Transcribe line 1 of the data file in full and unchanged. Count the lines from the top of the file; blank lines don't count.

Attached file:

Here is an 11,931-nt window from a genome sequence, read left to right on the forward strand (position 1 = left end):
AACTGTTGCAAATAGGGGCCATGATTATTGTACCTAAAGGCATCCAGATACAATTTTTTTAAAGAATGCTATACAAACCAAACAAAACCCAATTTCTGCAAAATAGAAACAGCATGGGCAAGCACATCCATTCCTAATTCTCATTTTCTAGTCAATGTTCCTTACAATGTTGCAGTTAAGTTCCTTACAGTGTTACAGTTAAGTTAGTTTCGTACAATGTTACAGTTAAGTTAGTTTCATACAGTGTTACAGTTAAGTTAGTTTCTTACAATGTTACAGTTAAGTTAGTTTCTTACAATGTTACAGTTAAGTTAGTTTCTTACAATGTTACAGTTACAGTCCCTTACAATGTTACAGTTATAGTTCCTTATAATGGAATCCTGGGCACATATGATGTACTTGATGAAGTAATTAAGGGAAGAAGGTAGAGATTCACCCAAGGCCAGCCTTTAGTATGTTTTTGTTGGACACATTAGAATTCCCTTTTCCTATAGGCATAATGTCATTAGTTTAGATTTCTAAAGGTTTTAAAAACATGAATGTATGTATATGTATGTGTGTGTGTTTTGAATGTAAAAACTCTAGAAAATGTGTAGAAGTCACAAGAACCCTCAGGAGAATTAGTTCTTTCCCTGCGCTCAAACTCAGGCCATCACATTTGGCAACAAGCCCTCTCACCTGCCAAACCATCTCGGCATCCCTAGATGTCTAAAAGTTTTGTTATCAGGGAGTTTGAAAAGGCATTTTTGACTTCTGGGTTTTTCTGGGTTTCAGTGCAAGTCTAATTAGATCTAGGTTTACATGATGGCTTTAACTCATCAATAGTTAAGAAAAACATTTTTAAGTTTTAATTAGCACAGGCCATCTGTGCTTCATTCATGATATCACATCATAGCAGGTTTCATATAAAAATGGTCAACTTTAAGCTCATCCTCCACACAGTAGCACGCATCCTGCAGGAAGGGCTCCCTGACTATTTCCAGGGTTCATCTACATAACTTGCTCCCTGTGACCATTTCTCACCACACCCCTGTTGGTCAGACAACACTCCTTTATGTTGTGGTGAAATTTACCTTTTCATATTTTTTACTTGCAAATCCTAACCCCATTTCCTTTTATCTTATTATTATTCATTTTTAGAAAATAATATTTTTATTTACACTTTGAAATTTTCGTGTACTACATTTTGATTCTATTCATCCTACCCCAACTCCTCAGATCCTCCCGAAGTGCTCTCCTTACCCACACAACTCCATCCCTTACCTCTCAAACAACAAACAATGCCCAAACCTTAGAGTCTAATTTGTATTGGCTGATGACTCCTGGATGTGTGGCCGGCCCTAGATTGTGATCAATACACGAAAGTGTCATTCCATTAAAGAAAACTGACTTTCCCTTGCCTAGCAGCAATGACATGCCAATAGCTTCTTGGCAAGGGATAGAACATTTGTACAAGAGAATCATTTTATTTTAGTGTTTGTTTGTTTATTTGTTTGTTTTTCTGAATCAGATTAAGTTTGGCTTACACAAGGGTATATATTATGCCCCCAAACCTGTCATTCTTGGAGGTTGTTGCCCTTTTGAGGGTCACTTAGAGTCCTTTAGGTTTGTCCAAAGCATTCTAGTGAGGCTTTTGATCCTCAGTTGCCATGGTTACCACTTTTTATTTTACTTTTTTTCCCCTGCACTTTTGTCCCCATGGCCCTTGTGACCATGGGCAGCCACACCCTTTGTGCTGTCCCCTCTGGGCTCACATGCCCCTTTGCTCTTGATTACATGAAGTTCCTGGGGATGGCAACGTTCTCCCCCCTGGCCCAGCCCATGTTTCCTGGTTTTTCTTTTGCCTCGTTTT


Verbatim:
Here is an 11,931-nt window from a genome sequence, read left to right on the forward strand (position 1 = left end):